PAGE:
HL Deb 14 March 1950 vol 166 cc203-40

3.5 p.m.

LORD CALVERLEY rose to ask His Majesty's Government what is their immediate policy towards the development of higher branches of technology; and to move for Papers. The noble Lord said: I rise to ask the Question standing in my name on the Order Paper and to move for Papers. If I wanted a text on which to hang this important question of advanced technical education, I might refer your Lordships to the speech which Mr. Churchill made when he attended the Massachusetts Institute of Technology. Mr. Churchill said: We have suffered in Great Britain by the lack of colleges of university rank in which engineering and allied subjects are taught. Industrial production depends on technology and it is because the Americans, like the prewar Germans, have realised this and created institutions for the advanced training of large numbers of high grade engineers that they have been able to translate the advances of pure science into industrial technique. The late President Roosevelt, just before he died, appointed one of his advisers to go into this question, and the adviser's report was presented to President Truman on July 18, 1945. The preface of this Report says: We can no longer count on a ravaged Europe as a source of fundamental knowledge… and so on. I heartily agree with these contentions. As an ordinary citizen I remember with pride that, during the war, though we were handicapped with regard to advanced technical education, this country of ours, to our credit, overcame most of our difficulties. We can render thanks to our scientists for such inventions as the mulberry harbour, radio-location, "Pluto," and others which I need not mention. In asking what is the policy of His Majesty's Government towards the development of higher branches of technology, I am not going to apologise at all for what has been done since the war ended. I would ask the Ministry of Education, who are responsible for advanced technical education, to declare their hand and let us know exactly where our technical colleges stand. I cannot spec with any authority on technical education, although I served my apprenticeship as an administrator as a member of a great local authority, helping to maintain a large technical institution. When I see round me noble Lords who can speak with authority on this question, I wish I could press them into the debate this afternoon to stress, with an authority that I do not possess, the extreme importance of this subject.

I have been considerably helped by the all-Party Parliamentary Committee for the study of scientific and technical knowledge. I did not belong to that Committee when I was a Member of another place, because I was not qualified to render much service to that illustrious Committee. The Committee consisted of 200 members of both Houses, under the presidency of Sir John Anderson, and included men like the noble Viscount, Lord Samuel, and the noble Lord, Lord Marley—I am sorry the noble Lord is not here, because I should have asked him to take part in this debate. The noble and learned Viscount the Lord Chancellor, in a debate in 1947, expressed his concern about higher technical education and told us that we were entitled to larger grants under various advisory boards. In spite of all this very little has been done.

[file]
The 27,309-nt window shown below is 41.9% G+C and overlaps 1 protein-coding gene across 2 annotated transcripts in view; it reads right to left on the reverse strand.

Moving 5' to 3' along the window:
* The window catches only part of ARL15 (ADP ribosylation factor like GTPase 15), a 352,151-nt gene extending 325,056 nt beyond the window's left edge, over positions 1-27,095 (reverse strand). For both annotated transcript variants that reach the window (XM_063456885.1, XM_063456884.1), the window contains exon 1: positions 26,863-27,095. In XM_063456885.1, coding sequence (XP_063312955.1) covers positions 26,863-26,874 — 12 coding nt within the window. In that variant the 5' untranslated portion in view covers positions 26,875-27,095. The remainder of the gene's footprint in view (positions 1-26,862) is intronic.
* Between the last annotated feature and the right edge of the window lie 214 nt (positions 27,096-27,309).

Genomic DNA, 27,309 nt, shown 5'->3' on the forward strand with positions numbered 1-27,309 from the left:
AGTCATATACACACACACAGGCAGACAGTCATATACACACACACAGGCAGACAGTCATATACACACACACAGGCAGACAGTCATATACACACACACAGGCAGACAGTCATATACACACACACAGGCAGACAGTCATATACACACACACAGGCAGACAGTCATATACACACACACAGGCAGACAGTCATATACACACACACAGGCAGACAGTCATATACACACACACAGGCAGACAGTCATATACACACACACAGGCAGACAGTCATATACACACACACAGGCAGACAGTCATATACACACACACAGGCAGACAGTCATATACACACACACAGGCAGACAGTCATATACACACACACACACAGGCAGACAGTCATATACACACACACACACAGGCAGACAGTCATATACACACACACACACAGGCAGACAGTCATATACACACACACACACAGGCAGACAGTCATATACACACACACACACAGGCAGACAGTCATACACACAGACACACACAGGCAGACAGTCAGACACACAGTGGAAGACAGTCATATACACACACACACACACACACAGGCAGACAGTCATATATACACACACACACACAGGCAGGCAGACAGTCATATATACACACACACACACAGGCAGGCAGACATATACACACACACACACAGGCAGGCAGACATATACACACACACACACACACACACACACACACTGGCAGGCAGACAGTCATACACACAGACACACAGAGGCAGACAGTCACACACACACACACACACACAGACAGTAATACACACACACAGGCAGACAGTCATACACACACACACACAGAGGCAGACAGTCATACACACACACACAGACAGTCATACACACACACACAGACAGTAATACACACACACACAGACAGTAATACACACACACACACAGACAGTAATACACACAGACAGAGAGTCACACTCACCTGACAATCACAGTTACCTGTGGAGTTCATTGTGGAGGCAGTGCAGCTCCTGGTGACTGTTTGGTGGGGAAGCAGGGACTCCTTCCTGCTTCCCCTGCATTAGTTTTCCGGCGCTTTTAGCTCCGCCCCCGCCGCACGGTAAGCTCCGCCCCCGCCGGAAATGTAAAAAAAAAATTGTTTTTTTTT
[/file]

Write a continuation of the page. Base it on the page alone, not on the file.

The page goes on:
I am told that there are twenty-seven colleges of advanced technology in this country, with thousands of students. The trouble is that, whilst we have these major colleges, only ten of the twenty-seven mentioned in the report of the Parliamentary Committee on science come within the ambit of the London University. I wish to pay tribute to London University for making it possible for so many of our young men and women to take degrees which otherwise would not be open to them, not only giving them status but helping them in their future careers. As I have said, only ten of these colleges are in the London area; the other seventeen are situated all over the country. I understand that even the great Loughborough College is not in a position to grant degrees to its students; and other colleges are similarly placed. I see before me the Chancellor of Manchester University, the noble Lord, Lord Woolton. He told me just,before the debate commenced that Manchester University (the old college of some time ago, but flow a great university) co-operates with the Manchester Technical College, and I understand that if students taking full-time courses qualify for degrees Manchester University grants such degrees. I am certain that when Lord Woolton is taking a day off from his arduous toil within the precincts near the Abbey, and goes up to Manchester, he renews his strength like the eagle when he meets not only the graduates but in particular the undergraduates among whom he is a firm favourite. In addition, as the noble Lord told me, he spends a happy time in the technical college, especially when dispensing degrees to people who have earned them. But the case of Manchester appears to me to be an exception.